Finally, the time of the day the blood samples were collected induced non-analytical variations in the ABPS. Values of the ABPS for all athletes whose blood samples were taken in the afternoon or in the evening (reference is set to be morning sampling) were additionally corrected. The reference curve corresponds to non-endurance athletes; to ensure that the corrections described above were required and not linked to measurement bias, linear models were used to make sure that the correction factors were the same for endurance and non-endurance athletes (data not shown).
The estimated doping prevalences at Daegu and Moscow were compared using a Kolmogorov–Smirnov test, which assesses the largest vertical difference between the two curves, and a Cramér–von Mises test, which considers the sum of the differences. The p-values obtained were adjusted for multiple testing using the Benjamini–Hochberg procedure to control the false discovery rate (Benjamini and Hochberg, 1995). The 95% confidence intervals (CIs) for prevalence were obtained by resampling and constructed based on 1000 bootstrap estimates from the observed data. While the latter analysis is inappropriate in case of zero estimates and may lack sufficient power in the case of small sample sizes, the inter-athlete variability within our population did not produce exact zero estimates and the applied resampling method may thus still provide pertinent results in the particular scenario of our study.
It is worth noting that the use of simulated reference populations (and the absence of an ideal reference population with a known zero prevalence of doping), combined with the inter-variability of measurements across different athletes, can cause some estimates of variability (as well as the extremities of some of the CIs) to be negative. We acknowledge that negative prevalence estimates are impossible to achieve. However, if a population has a 0% estimate of doping prevalence, ABPS values from the subset population below the median value would produce a negative estimate. The other half of the population would in turn have a positive estimate of prevalence, thus explaining the null prevalence for the entire population.
All calculations and analyses were performed using the R software (R Development Core Team, 2005). Values for the ABPS were calculated using a custom-made R package described elsewhere (Schütz and Zollinger, 2018). Please see Supplementary Material for a step-by-step methods description.
Description of the Population Analyzed
Table 2 presents the distribution of samples across sex, age, continent, sport, and altitude variables for WA World Championships in Daegu (2011) and Moscow (2013). Each variable is divided in subcategories. NCC America stands for North America, Central America and Caribbean. A total of 3683 samples were tested, among those the proportions of males versus females were almost equal. In addition, approximately one third were competing in endurance disciplines.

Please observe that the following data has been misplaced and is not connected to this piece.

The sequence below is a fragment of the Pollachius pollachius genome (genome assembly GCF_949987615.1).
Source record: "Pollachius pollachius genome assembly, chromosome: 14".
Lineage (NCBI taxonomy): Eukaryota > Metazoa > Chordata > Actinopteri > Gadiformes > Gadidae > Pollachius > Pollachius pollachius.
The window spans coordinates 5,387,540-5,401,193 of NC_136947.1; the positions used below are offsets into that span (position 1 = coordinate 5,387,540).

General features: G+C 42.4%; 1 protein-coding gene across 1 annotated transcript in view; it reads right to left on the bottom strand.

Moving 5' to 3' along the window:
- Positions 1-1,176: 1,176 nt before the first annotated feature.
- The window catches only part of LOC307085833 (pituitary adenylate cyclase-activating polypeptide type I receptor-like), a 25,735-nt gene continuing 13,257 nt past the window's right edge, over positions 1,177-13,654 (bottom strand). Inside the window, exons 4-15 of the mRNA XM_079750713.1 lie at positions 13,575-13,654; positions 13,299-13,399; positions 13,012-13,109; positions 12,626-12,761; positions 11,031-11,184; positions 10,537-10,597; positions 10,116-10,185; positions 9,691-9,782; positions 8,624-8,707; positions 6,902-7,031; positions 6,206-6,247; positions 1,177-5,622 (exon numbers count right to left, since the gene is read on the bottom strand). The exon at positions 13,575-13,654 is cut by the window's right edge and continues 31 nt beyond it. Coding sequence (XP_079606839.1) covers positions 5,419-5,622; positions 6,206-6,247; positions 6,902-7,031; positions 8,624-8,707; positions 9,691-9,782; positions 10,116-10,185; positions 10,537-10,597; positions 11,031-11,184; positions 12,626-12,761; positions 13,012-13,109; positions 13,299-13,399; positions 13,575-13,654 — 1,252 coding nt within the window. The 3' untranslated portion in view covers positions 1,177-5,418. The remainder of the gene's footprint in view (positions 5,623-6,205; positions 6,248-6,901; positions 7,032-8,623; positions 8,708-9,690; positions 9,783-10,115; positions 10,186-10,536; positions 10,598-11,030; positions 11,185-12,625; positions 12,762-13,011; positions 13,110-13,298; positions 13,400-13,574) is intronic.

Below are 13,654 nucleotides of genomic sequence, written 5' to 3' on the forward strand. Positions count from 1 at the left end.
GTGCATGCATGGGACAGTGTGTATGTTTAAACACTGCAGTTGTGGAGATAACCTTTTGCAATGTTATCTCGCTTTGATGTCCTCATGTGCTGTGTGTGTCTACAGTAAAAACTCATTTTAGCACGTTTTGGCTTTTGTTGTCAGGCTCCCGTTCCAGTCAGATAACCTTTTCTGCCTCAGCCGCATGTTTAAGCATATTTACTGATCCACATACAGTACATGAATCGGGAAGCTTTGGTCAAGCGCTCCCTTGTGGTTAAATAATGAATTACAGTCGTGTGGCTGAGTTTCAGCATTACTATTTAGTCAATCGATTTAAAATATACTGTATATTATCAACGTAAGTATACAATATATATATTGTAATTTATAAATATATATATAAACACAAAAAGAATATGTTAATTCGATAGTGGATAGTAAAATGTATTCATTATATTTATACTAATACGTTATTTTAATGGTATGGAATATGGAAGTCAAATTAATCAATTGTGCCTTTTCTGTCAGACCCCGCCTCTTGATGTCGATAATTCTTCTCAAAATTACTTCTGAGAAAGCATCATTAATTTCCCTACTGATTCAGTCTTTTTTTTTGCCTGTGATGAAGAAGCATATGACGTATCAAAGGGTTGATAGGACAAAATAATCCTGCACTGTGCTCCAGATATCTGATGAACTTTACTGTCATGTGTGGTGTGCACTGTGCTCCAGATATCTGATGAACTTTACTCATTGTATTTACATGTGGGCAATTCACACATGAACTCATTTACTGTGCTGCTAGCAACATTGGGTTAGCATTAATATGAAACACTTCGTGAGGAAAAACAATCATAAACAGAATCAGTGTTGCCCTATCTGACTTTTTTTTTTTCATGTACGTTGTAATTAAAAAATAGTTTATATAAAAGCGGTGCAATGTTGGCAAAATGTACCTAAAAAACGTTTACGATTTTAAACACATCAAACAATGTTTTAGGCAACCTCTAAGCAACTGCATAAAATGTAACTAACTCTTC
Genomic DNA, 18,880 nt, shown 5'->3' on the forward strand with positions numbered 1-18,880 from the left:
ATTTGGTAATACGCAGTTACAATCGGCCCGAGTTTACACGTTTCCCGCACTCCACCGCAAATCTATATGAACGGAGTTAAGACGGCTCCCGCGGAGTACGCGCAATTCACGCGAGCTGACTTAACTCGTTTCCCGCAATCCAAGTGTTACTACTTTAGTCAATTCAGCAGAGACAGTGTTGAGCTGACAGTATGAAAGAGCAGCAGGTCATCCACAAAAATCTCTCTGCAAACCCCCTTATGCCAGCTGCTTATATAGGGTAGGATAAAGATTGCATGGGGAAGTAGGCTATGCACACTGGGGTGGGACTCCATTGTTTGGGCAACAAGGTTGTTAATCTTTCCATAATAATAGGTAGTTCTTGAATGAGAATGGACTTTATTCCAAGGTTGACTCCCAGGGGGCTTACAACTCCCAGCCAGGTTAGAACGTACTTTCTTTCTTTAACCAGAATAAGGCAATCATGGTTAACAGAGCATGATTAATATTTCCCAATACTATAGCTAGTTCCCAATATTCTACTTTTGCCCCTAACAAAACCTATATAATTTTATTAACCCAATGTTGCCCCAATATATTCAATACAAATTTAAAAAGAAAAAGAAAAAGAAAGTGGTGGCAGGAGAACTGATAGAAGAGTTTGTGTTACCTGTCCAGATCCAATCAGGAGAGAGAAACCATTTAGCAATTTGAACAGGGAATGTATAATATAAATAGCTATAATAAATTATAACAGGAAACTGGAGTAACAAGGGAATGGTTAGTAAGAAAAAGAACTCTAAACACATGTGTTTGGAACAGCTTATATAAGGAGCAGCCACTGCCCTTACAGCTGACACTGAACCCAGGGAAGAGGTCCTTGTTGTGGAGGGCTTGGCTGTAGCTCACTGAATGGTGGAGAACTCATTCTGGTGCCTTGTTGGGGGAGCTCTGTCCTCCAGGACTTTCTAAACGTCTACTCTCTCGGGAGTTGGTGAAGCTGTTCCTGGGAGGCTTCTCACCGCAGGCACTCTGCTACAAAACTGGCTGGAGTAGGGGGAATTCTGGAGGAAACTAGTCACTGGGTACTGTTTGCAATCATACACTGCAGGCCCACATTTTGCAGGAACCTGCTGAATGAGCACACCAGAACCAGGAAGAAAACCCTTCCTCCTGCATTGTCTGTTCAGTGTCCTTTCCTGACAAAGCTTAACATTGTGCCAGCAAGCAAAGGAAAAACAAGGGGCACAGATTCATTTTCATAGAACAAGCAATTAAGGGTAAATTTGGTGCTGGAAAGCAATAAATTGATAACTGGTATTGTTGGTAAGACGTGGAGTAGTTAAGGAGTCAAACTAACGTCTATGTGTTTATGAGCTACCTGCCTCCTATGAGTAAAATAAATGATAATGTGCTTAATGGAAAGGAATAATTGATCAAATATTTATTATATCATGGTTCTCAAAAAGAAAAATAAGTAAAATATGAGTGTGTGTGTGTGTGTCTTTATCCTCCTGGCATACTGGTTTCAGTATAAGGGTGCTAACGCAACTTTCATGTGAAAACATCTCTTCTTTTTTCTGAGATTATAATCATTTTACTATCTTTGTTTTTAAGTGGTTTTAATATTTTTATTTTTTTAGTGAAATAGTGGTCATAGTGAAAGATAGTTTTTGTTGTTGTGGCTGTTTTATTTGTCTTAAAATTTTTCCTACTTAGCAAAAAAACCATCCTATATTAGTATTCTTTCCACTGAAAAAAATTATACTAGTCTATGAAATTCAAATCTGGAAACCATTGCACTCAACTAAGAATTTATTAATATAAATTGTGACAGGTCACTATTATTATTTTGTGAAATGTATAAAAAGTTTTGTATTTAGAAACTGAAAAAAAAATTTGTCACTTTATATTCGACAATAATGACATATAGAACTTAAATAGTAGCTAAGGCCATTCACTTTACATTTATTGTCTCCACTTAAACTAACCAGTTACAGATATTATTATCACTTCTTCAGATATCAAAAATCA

Table 2. Proportions of samples for each variable for Daegu (2011) and Moscow (2013) WA World Championships.
Prevalence of Doping: Endurance Only
Table 3 presents the prevalence of blood doping along with 95% CIs in all endurance athletes for Daegu and Moscow (569 athletes in Daegu and 653 athletes in Moscow), stratified by sex or country. Only the 18 countries with at least 10 athletes competing in endurance sports at either Daegu or Moscow competitions are represented. The overall prevalence of blood doping does not decrease significantly between Daegu and Moscow (0.18 to 0.15, NS). The overall prevalence of doping between the two competitions indicates a non-significant decrease in female athletes (0.22 to 0.12, NS) while a non-significant increase is observed in male athletes (0.15 to 0.17, NS). Among the selected countries, eight tend to decrease their prevalence of blood doping between 2011 and 2013 WCS (only significantly for countries N and Q, P < 0.001), eight increase (significantly only for country L) and two of them stay at the same level (0.00 for countries H and I in both competitions).
Prevalence of Doping: Endurance Only for Female Athletes
Table 4 presents the prevalence of blood doping along with 95% CIs in female athletes for Daegu and Moscow. For pertinence and anonymity, only countries with at least seven athletes or more competing in endurance sports at either Daegu or Moscow competitions are represented. As said before, the overall prevalence of doping for endurance women only tend to decrease between the two competitions (0.22 to 0.12 for Daegu and Moscow respectively, NS). Among selected countries, only four show a decrease in the prevalence of blood doping between 2011 and 2013 [only significant for countries N (P < 0.001), and Q (P < 0.01)], five tend to increase (not significantly), one stays at the same level (country I), and three of them do not have sufficient participants to make a prevalence calculation in one of the competitions.
Prevalence of Doping: Endurance Only for Male Athletes